Connect with us

Energy

The Evolution of Hydrogen: From the Big Bang to Fuel Cells

Published

on

It all started with a bang…the big bang!

The explosive power of hydrogen fueled a chain reaction that led to the world we have today.

Now this power is being deployed on Earth to supply the energy needs of tomorrow.

Visualizing the Power of Hydrogen

Today’s infographic comes to us from the Canadian Hydrogen and Fuel Cell Association, and it outlines how hydrogen and fuel cell technology is harnessing the power of the universe to potentially fuel an energy revolution.

The Evolution of Hydrogen: From the Big Bang to Fuel Cells

What is Hydrogen, and How’s it Used?

With one proton and one electron, hydrogen sits at the very beginning of the periodic table.

Despite hydrogen being the most common molecule in the universe, it is rarely found in its elemental state here on Earth. In fact, almost all hydrogen on the planet is bonded to other elements and can only be released via chemical processes such as steam reforming or electrolysis.

There are five ways hydrogen is being used today:

  1. Building heat and power
  2. Energy storage and power generation
  3. Transportation
  4. Industry energy
  5. Industry feedstock

However, what really unleashes the power of hydrogen is fuel cell technology. A fuel cell converts the chemical power of hydrogen into electrical power.

Hydrogen Unleashed: The Fuel Cell

In the early 1960’s, NASA first deployed fuel cells to power the electrical components of the Gemini and Apollo space capsules. Since then, this technology has been deployed in everything from the vehicle you drive, the train you take, and how your favorite products are delivered to your doorstep.

Nations around the world are committing to build hydrogen fueling stations to meet the growth in adoption of fuel cell technology for transportation.

Hydrogen: A Green Energy Solution

Hydrogen fuel and fuel cell technology delivers green solutions in seven ways.

  1. Decarbonizing industrial energy use
  2. Acting as a buffer to increase energy system resilience
  3. Enabling large-scale renewable energy integration and power generation
  4. Decarbonizing transportation
  5. Decarbonizing building heat and power
  6. Distribution energy across sectors and regions
  7. Providing clean feedstock for industry

According to a recent report by McKinsey, hydrogen and fuel cell technology has the potential to remove six gigatons of carbon dioxide emissions and employ more than 30 million people by 2050, all while creating a $2.5-trillion market.

This is technology that can be deployed today, with the potential to transform how we live and power our economies in a sustainable way.

Click for Comments

Energy

Charted: Global Uranium Reserves, by Country

We visualize the distribution of the world’s uranium reserves by country, with 3 countries accounting for more than half of total reserves.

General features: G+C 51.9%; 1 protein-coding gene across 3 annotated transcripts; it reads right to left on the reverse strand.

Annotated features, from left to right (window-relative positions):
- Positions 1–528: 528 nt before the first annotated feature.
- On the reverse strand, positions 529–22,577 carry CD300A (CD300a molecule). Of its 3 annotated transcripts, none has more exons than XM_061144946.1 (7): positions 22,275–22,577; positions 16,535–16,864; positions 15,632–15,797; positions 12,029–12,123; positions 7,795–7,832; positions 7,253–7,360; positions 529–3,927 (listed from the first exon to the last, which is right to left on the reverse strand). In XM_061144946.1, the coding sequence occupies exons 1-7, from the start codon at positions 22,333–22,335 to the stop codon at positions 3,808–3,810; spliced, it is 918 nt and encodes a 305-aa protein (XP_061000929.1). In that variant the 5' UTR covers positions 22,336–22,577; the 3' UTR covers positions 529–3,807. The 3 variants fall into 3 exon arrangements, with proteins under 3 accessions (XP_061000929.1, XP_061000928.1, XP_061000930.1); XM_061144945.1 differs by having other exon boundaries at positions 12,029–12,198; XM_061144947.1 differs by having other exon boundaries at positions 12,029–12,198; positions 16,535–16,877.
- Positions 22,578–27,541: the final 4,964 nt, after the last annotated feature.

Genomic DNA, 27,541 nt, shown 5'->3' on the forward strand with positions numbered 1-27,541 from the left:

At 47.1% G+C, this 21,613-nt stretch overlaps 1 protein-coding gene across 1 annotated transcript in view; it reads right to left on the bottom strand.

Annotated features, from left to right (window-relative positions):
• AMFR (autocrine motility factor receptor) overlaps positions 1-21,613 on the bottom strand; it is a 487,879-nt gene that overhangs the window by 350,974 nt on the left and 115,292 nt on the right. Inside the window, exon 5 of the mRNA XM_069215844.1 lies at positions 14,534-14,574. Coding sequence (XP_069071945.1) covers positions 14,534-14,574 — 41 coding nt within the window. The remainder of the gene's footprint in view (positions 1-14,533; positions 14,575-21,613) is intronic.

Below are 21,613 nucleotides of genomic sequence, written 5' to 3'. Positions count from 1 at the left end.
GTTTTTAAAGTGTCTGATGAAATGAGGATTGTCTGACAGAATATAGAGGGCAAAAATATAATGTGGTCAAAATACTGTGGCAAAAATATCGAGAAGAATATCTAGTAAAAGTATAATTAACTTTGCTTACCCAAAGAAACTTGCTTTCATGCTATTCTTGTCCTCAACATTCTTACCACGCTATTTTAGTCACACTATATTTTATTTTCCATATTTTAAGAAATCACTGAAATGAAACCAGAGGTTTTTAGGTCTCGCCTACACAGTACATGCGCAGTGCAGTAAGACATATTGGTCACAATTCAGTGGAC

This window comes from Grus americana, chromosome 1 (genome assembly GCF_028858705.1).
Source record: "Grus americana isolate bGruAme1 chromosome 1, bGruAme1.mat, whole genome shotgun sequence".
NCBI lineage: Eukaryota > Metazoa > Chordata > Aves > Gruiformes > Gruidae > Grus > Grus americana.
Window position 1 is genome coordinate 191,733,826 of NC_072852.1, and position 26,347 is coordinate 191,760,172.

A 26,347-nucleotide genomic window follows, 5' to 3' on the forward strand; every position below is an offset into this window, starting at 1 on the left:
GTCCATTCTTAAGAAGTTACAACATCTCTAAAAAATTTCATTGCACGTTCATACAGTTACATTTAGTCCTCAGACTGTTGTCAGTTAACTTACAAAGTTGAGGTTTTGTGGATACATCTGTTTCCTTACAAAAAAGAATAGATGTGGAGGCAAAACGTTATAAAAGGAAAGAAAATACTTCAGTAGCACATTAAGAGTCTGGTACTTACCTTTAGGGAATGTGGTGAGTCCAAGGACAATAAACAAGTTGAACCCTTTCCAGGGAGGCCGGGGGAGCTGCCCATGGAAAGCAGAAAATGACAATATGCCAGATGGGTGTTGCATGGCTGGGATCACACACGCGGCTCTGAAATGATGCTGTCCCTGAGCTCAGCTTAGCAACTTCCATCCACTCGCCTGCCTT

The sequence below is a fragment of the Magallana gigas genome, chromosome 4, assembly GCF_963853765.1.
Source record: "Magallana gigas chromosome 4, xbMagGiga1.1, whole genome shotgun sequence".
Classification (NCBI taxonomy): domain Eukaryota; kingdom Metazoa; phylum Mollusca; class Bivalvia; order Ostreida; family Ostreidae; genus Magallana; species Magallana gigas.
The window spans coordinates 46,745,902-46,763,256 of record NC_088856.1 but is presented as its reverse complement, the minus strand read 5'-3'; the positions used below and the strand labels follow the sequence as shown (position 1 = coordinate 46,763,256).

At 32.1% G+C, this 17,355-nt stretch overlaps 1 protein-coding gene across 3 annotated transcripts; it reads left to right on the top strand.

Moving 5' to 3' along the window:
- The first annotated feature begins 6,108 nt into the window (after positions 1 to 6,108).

Published

on

A cropped chart visualizing the distribution of the global uranium reserves, by country.

Charted: Global Uranium Reserves, by Country

This was originally posted on our Voronoi app. Download the app for free on iOS or Android and discover incredible data-driven charts from a variety of trusted sources.

There can be a tendency to believe that uranium deposits are scarce from the critical role it plays in generating nuclear energy, along with all the costs and consequences related to the field.

But uranium is actually fairly plentiful: it’s more abundant than gold and silver, for example, and about as present as tin in the Earth’s crust.

We visualize the distribution of the world’s uranium resources by country, as of 2021. Figures come from the World Nuclear Association, last updated on August 2023.

Ranked: Uranium Reserves By Country (2021)

Australia, Kazakhstan, and Canada have the largest shares of available uranium resources—accounting for more than 50% of total global reserves.

But within these three, Australia is the clear standout, with more than 1.7 million tonnes of uranium discovered (28% of the world’s reserves) currently. Its Olympic Dam mine, located about 600 kilometers north of Adelaide, is the the largest single deposit of uranium in the world—and also, interestingly, the fourth largest copper deposit.

Despite this, Australia is only the fourth biggest uranium producer currently, and ranks fifth for all-time uranium production.

CountryShare of Global
Reserves
Uranium Reserves (Tonnes)
🇦🇺 Australia28%1.7M
🇰🇿 Kazakhstan13%815K
🇨🇦 Canada10%589K
🇷🇺 Russia8%481K
🇳🇦 Namibia8%470K
🇿🇦 South Africa5%321K
🇧🇷 Brazil5%311K
🇳🇪 Niger5%277K
🇨🇳 China4%224K
🇲🇳 Mongolia2%145K
🇺🇿 Uzbekistan2%131K
🇺🇦 Ukraine2%107K
🌍 Rest of World9%524K
Total100%6M

Figures are rounded.

Outside the top three, Russia and Namibia both have roughly the same amount of uranium reserves: about 8% each, which works out to roughly 470,000 tonnes.

South Africa, Brazil, and Niger all have 5% each of the world’s total deposits as well.

China completes the top 10, with a 3% share of uranium reserves, or about 224,000 tonnes.

A caveat to this is that current data is based on known uranium reserves that are capable of being mined economically. The total amount of the world’s uranium is not known exactly—and new deposits can be found all the time. In fact the world’s known uranium reserves increased by about 25% in the last decade alone, thanks to better technology that improves exploration efforts.

Meanwhile, not all uranium deposits are equal. For example, in the aforementioned Olympic Dam, uranium is recovered as a byproduct of copper mining occurring at the same site. In South Africa, it emerges as a byproduct during treatment of ores in the gold mining process. Orebodies with high concentrations of two substances can increase margins, as costs can be shared for two different products.

Continue Reading

Subscribe

Popular